First of all, I enjoyed Sense and Sensibility almost as much as I thought I would. Having read Jane Austen’s last completed novel, Persuasion, right before reading this one, some changes in style and in the maturity of the writing were more than apparent to me. (I’m really bad at differentiating among styles, so I was happy to notice this change).
Sense and Sensibility had some elements that took me by surprise. Despite the novel’s (and Jane Austen’s in general as far as I know) initial cheerful tone and atmosphere, it ended up containing some scenes that described heartache and the feelings of abandonment and being deceived in a pretty accurate manner. Still, the anguish of lost love is nowhere near as harrowing as that in Persuasion.
I loved the characters of both sisters, as I think that both their basic traits (Elinor’s sense anf Marianne’s sensibility) perfectly combine and complete each other. Edward was also a character I seemed to like from the very first time he appeared, though I couldn’t say the same for Willoughby – his wicked attitude couldn’t really be amended in my eyes, despite his initial prince-like appearance.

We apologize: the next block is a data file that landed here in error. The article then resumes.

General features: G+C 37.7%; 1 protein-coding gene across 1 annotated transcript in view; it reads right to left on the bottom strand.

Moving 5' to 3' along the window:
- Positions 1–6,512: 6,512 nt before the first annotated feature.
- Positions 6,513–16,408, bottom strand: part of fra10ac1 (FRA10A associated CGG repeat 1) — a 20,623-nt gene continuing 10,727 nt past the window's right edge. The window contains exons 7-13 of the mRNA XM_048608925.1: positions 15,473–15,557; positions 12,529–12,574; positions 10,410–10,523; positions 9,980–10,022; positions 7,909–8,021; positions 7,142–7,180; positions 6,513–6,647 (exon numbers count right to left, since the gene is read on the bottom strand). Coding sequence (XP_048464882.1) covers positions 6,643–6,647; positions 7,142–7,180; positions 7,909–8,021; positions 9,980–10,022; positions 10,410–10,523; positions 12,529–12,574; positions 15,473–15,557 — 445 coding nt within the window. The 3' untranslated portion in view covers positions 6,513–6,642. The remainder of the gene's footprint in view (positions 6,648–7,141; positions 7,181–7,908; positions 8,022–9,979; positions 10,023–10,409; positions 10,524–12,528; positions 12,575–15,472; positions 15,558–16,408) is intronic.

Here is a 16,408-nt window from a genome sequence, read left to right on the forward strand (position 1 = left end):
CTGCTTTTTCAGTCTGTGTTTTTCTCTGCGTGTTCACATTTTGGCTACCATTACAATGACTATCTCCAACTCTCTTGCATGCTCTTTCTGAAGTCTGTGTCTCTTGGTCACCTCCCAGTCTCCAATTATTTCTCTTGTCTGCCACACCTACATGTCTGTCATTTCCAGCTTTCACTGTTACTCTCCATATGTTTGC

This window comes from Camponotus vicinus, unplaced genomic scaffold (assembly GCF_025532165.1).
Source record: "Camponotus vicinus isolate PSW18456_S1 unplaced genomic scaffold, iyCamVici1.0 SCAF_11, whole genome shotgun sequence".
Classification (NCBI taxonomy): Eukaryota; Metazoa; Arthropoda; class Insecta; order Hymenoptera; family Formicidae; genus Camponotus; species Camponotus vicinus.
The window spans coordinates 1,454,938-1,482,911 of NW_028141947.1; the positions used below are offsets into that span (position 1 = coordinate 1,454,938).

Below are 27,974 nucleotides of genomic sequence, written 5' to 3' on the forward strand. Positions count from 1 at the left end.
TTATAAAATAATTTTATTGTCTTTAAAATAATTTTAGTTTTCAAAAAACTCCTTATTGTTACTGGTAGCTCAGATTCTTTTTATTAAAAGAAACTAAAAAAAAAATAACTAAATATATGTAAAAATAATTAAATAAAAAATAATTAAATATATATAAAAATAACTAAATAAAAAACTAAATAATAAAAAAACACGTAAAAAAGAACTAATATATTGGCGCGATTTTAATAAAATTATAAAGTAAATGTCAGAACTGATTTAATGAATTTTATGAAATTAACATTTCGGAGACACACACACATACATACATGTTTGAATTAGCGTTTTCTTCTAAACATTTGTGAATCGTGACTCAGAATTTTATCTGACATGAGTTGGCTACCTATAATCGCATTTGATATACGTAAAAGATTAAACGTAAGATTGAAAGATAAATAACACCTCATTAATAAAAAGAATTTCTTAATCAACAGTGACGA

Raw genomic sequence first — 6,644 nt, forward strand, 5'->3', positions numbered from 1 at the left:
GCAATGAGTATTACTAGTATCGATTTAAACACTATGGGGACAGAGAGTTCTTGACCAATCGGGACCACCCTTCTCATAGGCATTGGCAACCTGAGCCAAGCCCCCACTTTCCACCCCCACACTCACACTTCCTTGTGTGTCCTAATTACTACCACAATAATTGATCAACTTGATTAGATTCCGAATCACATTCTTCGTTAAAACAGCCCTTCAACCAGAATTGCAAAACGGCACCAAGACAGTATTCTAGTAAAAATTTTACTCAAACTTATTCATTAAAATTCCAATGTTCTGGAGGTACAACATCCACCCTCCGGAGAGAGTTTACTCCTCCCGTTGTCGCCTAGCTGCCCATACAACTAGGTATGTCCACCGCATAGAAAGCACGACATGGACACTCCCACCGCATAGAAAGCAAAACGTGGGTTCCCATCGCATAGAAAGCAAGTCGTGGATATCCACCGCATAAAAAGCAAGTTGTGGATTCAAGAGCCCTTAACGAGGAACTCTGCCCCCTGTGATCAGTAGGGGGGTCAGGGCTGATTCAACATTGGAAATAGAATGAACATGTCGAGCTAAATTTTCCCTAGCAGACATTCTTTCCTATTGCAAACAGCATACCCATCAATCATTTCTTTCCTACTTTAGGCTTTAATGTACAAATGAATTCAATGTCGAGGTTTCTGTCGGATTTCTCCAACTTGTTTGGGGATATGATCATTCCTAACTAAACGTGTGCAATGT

The descriptions of the English countryside, as well as of London, were as delightful as ever in all of Austen’s novels. The landscapes themselves might have not been described in much detail, but they were affected by the sisters’ feelings of the time as well as by the people inhabiting or simply associated with the places described each time.
All in all, I enjoyed reading this book a lot and the typical Austen way of wrapping every mess up in the end was more than redeeming.